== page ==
High loads within a server can severely impact performance and response times. Identifying which process(es) or service(s) causing high loads significantly narrows down the investigation as it allows you to focus on the process(es) that require attention.
"top" is a popular tool used to list running processes on the server along with information regarding system resource usage. The command usually comes preinstalled in most Linux boxes. To execute the command, simply type "top" within your terminal and press enter. Here's an example output of the command below:
At first, it may seem like a lot of information, but it's easy to understand when the output is broken into 2 sections. In the first part of the output (also referred to as the busybox), information regarding the global resource usage that is currently in use is shown. On the third row, 5th column you will see "id" which is short for "idle". Ideally, you'll want this number to be high as it represents in percentage how long the processor was idle. It's worth noting that this information refreshes every 3 seconds. By default, top will automatically sort the list based on CPU consumption, should you wish to sort the process list by most used in Memory instead of CPU, you can press on "shift+m" while top is running to re-sort the list.
In the second section of the output where "PID" is shown, below it is a list of processes currently running on the server. "top" automatically sorts processes with the top consisting of the most resource-intensive processes down to the bottom of the list with the least resource-intensive.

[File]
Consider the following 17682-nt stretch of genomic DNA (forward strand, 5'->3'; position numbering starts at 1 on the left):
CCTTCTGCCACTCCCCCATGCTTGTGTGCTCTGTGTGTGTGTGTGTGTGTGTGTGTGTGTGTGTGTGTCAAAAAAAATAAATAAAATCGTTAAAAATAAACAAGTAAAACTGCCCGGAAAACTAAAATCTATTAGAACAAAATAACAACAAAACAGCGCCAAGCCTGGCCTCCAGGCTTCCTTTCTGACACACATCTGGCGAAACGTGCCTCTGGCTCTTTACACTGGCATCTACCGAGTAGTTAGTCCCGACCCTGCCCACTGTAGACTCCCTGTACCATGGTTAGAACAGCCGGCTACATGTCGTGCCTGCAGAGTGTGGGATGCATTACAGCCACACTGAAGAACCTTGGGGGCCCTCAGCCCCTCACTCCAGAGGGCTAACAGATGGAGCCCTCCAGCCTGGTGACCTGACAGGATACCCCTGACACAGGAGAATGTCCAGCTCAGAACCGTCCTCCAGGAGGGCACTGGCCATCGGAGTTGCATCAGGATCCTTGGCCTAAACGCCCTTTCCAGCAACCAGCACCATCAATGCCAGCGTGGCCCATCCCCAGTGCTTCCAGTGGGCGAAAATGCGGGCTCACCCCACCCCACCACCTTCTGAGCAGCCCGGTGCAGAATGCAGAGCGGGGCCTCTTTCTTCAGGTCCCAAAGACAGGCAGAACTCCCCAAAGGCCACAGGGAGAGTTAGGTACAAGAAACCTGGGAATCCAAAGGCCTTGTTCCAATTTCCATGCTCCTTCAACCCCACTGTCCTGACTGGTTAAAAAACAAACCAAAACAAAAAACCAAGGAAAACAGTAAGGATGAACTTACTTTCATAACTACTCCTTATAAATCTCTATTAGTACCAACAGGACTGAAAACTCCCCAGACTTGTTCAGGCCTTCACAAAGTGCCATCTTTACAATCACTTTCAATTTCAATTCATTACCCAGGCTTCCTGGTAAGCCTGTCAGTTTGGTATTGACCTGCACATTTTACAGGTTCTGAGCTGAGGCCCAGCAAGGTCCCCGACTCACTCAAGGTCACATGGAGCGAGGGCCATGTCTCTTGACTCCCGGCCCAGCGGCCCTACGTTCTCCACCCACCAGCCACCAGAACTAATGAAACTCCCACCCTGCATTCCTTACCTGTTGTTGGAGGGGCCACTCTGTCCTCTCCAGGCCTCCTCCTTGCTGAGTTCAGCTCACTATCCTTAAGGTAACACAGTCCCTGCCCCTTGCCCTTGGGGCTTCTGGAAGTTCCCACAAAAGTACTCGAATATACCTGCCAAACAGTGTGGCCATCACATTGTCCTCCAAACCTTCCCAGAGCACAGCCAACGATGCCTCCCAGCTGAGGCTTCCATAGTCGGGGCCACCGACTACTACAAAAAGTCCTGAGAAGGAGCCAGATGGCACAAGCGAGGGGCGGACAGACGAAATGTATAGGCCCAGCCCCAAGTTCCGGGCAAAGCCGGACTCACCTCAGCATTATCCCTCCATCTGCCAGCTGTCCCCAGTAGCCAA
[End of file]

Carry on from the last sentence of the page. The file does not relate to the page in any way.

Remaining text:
Most of the attention should be geared towards the top of the process list. For the sake of simplicity, you want to focus on the following columns:
 PID: This is the Process ID for that particular command or service.
 %CPU: This column displays the percentage of CPU in use by that particular process.
 %MEM: This column displays the percentage of Memory in use by that particular process.
 TIME+: This column shows how long the process has been active.
 COMMAND: This column will regularly be the name of the process.
Depending on the overall load of the server and hardware, processes that require attention are usually the ones consistently using over 70% of a single CPU core. It is not uncommon for a process to spike up in usage and disappear.
The next course of action on addressing the process utilizing high load primarily depends on the type of service or command it is. A resolution can range anywhere from optimizing the process to utilize fewer resources or, killing the process if it's no longer needed.
If you're unsure of how to proceed with addressing the process, you may benefit from contacting a system administrator for further investigation. If you do not have such an administrator, you may search for one in our listings here:
Please note, however, that cPanel, LLC does not endorse or recommend any particular provider on that list, nor can we be held liable for any services performed by third-party providers, including those on the list.